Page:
American Unions

American Unions

Trace the evolution of the legal status of American unions. What activities were restricted by laws and courts Did constraints increase or decline with time
Organized workers in early America faced many legal challenges. The conspiracy doctrine effectively made most union activities unlawful. In 1842, the court ruled that membership alone was not unlawful. National trade unions began forming after 1850. The union movement over the last half of the 19th century almost became a revolution with strikes, brutal violence, political sabotage and assassinations. Violence became policy for both the unions and the management with which they disagreed. Using the Sherman Antitrust Act, employers charged that striking unions were illegally restraining trade and the courts agreed in many cases.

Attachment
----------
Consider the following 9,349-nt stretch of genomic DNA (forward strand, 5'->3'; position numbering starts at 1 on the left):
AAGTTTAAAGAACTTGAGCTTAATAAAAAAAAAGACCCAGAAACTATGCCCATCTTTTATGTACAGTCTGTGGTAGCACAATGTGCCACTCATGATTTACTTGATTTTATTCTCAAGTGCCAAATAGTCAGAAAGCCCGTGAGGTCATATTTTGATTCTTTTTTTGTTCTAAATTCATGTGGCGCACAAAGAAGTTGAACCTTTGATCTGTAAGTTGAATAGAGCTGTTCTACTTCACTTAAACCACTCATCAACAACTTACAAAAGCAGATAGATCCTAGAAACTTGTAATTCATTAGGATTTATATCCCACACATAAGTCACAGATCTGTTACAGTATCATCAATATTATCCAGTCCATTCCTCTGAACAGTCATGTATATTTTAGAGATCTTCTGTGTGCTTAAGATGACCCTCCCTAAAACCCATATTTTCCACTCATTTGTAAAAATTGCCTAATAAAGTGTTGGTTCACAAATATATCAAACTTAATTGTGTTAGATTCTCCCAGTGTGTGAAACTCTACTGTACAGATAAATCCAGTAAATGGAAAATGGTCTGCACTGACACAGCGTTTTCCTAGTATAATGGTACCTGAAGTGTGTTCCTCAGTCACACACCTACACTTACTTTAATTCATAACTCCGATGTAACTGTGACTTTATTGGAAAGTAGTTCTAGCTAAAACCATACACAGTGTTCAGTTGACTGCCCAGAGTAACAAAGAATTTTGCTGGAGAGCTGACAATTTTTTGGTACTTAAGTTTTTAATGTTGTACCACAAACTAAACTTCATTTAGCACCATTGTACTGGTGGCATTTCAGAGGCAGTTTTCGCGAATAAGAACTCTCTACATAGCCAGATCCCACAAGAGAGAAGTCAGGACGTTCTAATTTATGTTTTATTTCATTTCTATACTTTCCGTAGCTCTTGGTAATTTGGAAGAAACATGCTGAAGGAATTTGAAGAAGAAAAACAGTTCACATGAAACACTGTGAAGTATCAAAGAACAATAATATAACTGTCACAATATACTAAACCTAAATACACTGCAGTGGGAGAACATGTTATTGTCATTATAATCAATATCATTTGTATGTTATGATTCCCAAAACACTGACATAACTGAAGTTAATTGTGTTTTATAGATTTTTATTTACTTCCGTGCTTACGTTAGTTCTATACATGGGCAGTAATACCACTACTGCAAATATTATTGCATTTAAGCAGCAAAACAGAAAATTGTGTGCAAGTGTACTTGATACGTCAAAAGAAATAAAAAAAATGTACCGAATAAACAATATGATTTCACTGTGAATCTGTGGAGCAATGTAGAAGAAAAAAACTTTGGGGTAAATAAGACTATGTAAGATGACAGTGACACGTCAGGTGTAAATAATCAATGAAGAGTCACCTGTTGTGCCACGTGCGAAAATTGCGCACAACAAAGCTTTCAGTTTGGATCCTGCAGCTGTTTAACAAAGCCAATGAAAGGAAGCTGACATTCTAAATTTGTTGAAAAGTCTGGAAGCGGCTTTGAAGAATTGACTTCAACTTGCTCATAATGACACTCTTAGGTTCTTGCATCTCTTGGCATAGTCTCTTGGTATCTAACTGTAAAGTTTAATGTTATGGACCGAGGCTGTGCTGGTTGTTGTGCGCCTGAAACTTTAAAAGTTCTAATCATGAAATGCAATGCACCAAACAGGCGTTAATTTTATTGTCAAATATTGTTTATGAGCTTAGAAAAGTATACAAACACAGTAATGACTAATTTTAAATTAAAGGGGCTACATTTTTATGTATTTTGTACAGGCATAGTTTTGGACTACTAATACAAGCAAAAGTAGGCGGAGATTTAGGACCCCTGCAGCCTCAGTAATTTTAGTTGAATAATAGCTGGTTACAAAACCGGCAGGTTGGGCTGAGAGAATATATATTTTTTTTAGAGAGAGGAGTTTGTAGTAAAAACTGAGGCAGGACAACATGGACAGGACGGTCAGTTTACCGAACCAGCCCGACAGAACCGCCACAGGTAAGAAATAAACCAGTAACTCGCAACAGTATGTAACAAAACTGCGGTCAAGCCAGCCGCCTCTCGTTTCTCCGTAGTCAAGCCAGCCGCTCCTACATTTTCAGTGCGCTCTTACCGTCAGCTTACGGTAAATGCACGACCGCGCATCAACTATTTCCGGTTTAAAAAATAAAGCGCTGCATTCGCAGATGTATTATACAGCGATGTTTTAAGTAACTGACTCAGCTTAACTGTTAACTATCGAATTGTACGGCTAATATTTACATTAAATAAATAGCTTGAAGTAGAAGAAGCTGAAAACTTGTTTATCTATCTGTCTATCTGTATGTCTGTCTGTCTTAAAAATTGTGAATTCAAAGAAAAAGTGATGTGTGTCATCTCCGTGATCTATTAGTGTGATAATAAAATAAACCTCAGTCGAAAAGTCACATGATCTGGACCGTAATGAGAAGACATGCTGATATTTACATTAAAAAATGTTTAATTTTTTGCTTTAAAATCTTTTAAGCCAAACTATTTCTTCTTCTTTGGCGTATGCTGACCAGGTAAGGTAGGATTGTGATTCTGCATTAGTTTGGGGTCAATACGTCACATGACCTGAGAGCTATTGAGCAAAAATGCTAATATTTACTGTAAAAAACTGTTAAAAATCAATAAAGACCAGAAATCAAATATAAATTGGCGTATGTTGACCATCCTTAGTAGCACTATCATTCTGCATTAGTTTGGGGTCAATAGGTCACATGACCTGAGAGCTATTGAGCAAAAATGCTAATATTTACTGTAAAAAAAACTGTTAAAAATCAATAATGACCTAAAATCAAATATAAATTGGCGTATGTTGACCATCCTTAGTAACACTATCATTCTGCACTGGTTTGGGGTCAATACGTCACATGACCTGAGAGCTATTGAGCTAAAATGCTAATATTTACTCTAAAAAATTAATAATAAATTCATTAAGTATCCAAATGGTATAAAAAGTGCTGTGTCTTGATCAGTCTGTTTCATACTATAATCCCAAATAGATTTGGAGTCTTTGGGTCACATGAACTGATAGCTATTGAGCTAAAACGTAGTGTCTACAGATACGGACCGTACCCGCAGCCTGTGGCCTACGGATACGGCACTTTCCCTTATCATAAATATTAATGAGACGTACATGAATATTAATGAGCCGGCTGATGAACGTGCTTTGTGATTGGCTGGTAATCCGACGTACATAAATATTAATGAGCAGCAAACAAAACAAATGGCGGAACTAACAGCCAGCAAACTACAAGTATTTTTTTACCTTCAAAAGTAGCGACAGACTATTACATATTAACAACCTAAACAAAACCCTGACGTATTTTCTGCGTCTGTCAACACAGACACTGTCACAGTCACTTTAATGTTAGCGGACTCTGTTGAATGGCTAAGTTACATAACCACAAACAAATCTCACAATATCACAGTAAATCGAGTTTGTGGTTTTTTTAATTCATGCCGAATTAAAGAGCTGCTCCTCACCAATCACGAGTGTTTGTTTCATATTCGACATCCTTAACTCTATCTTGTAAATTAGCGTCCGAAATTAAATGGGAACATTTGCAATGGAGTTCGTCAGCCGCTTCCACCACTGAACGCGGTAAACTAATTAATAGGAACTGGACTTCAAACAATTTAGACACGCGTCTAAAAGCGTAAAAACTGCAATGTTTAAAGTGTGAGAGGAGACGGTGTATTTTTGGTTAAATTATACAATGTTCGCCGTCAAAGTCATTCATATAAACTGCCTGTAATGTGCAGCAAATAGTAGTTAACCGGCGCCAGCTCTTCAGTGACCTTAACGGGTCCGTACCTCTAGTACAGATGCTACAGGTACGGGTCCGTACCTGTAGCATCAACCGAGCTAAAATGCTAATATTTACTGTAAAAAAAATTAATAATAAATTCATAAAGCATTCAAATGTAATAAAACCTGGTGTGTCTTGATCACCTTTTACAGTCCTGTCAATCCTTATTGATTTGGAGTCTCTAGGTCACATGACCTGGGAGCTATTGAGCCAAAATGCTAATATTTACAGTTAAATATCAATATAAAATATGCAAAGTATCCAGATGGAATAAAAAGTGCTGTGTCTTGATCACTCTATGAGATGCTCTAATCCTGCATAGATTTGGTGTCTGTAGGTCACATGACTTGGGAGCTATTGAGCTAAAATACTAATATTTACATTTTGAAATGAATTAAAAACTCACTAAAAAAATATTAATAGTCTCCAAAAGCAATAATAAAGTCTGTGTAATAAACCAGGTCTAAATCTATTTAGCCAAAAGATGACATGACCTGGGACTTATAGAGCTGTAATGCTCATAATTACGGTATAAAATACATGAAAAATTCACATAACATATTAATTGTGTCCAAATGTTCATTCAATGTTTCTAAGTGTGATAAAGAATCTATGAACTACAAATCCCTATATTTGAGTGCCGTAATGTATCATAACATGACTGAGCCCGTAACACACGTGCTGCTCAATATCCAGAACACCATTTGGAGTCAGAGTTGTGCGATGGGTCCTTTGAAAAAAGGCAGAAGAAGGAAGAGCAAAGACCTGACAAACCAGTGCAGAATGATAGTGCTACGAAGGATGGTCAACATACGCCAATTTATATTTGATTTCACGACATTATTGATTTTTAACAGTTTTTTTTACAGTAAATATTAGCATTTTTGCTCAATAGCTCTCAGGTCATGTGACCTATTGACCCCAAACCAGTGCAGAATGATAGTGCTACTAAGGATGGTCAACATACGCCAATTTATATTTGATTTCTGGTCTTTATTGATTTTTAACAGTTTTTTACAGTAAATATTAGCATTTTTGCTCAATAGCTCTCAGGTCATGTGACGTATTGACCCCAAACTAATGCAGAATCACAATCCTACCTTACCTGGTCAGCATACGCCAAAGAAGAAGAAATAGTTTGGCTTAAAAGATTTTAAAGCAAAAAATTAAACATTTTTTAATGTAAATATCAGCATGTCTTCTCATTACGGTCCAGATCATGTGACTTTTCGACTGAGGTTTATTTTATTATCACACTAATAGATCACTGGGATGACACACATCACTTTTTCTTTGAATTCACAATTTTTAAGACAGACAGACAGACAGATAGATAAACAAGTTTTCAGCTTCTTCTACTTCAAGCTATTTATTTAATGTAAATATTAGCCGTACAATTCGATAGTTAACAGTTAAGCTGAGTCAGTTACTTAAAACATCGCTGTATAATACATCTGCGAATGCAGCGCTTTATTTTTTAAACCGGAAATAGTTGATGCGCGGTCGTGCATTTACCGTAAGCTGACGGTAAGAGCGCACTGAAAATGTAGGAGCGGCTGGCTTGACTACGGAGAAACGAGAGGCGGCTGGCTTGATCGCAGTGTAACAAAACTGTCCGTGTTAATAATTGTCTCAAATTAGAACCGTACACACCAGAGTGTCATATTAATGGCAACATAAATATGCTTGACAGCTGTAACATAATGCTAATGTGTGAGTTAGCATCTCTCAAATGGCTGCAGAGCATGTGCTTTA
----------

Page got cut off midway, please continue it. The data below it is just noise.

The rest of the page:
Several legal moves haled by the union leaders were passed and subsequently softened or defeated such as the Erdman Act and the Clayton Act. The Erdman act was found to be unconstitutional and the Clayton Act was so open to interpretation that it became untenable. This ruling was much like the Commonwealth vs. Hunt finding that while membership in a union was not illegal, the activities of members might be and

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